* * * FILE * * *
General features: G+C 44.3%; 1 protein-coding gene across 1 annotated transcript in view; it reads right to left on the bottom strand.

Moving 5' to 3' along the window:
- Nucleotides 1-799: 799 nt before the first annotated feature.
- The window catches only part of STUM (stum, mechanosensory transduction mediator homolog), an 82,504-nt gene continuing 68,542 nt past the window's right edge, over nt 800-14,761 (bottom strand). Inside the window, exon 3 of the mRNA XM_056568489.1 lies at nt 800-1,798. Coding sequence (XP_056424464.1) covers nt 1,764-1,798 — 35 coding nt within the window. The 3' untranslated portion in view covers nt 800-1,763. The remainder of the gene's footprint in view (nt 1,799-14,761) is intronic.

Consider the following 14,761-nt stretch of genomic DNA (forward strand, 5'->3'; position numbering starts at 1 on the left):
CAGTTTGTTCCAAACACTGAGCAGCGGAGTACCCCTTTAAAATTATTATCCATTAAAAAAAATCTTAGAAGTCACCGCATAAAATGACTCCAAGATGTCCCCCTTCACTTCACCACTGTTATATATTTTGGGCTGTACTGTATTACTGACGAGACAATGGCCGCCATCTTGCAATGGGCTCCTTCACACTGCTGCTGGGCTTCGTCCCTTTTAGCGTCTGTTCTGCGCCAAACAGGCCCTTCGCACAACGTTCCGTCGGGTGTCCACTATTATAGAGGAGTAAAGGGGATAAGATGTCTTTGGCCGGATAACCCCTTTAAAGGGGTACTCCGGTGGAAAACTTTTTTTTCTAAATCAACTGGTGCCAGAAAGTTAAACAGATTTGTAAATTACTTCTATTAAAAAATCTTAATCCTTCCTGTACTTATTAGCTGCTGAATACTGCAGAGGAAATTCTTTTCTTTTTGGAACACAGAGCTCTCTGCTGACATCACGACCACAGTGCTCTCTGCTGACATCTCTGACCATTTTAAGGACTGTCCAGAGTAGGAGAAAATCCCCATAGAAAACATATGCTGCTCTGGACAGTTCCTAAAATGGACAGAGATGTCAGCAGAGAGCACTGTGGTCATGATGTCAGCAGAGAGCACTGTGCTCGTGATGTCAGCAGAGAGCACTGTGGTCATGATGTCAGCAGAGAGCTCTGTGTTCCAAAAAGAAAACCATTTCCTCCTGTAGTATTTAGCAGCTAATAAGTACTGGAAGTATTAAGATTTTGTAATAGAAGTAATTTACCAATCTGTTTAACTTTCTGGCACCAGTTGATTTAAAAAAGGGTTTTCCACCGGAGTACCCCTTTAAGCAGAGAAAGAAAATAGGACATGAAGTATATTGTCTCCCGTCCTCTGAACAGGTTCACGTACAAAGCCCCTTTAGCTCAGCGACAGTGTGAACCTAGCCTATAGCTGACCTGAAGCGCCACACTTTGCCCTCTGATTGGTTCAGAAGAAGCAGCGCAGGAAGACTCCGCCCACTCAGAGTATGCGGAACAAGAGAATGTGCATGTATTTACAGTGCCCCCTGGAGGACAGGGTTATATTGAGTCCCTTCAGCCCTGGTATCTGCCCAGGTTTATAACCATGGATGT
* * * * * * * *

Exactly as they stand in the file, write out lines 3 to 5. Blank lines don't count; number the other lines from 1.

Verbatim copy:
- Nucleotides 1-799: 799 nt before the first annotated feature.
- The window catches only part of STUM (stum, mechanosensory transduction mediator homolog), an 82,504-nt gene continuing 68,542 nt past the window's right edge, over nt 800-14,761 (bottom strand). Inside the window, exon 3 of the mRNA XM_056568489.1 lies at nt 800-1,798. Coding sequence (XP_056424464.1) covers nt 1,764-1,798 — 35 coding nt within the window. The 3' untranslated portion in view covers nt 800-1,763. The remainder of the gene's footprint in view (nt 1,799-14,761) is intronic.

Consider the following 14,761-nt stretch of genomic DNA (forward strand, 5'->3'; position numbering starts at 1 on the left):